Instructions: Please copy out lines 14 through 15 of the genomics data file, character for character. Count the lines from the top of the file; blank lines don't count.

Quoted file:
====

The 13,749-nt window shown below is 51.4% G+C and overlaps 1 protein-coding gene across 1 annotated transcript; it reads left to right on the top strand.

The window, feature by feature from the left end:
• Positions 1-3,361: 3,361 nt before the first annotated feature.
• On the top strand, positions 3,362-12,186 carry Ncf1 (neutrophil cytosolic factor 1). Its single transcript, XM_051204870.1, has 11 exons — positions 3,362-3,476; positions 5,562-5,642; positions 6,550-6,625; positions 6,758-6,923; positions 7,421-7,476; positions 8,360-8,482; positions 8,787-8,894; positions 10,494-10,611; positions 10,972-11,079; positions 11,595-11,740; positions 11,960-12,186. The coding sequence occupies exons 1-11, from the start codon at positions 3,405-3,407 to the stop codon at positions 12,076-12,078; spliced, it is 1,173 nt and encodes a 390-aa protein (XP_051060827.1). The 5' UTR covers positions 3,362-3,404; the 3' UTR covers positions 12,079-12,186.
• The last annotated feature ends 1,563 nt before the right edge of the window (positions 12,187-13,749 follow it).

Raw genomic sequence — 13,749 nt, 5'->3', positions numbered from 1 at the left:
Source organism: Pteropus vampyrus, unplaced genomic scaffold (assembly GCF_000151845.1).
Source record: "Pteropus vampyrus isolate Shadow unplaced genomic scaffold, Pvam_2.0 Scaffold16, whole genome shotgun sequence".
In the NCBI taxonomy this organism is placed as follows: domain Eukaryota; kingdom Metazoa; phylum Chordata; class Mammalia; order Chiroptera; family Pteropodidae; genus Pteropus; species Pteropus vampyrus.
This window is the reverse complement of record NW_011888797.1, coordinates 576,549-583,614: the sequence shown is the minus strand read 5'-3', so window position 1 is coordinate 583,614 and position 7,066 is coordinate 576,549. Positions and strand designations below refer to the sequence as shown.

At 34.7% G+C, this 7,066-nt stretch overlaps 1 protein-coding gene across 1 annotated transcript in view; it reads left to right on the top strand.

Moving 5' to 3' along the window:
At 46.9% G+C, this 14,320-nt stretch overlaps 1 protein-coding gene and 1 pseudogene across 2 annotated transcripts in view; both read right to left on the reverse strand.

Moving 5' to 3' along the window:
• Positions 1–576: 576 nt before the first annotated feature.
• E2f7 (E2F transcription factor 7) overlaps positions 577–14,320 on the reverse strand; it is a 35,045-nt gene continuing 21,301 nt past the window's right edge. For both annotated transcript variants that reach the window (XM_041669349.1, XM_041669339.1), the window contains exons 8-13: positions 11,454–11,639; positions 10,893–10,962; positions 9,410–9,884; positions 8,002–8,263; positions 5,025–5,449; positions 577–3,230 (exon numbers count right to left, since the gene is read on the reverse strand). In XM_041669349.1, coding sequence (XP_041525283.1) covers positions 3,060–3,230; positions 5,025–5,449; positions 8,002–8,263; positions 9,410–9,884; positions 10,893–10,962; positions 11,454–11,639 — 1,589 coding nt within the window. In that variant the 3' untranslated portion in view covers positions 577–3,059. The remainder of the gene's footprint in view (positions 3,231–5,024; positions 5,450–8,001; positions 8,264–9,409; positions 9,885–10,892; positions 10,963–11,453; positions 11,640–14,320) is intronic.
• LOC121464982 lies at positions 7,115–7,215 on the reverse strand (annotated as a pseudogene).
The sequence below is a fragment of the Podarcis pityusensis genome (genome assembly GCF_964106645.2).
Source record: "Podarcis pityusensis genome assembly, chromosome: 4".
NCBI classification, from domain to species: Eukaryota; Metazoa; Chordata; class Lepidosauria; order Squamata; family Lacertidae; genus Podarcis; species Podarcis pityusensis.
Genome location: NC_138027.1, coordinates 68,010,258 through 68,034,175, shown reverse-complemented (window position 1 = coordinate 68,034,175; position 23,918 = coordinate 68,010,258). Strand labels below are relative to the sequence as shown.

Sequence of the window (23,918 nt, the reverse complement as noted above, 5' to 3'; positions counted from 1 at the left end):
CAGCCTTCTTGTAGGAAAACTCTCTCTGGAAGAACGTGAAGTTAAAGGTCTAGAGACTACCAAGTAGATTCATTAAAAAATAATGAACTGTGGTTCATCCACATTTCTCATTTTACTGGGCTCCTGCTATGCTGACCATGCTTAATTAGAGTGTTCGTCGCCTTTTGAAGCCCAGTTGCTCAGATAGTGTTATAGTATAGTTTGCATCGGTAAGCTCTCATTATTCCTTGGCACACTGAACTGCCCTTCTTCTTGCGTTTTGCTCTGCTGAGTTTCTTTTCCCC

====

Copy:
Moving 5' to 3' along the window:
• Positions 1–576: 576 nt before the first annotated feature.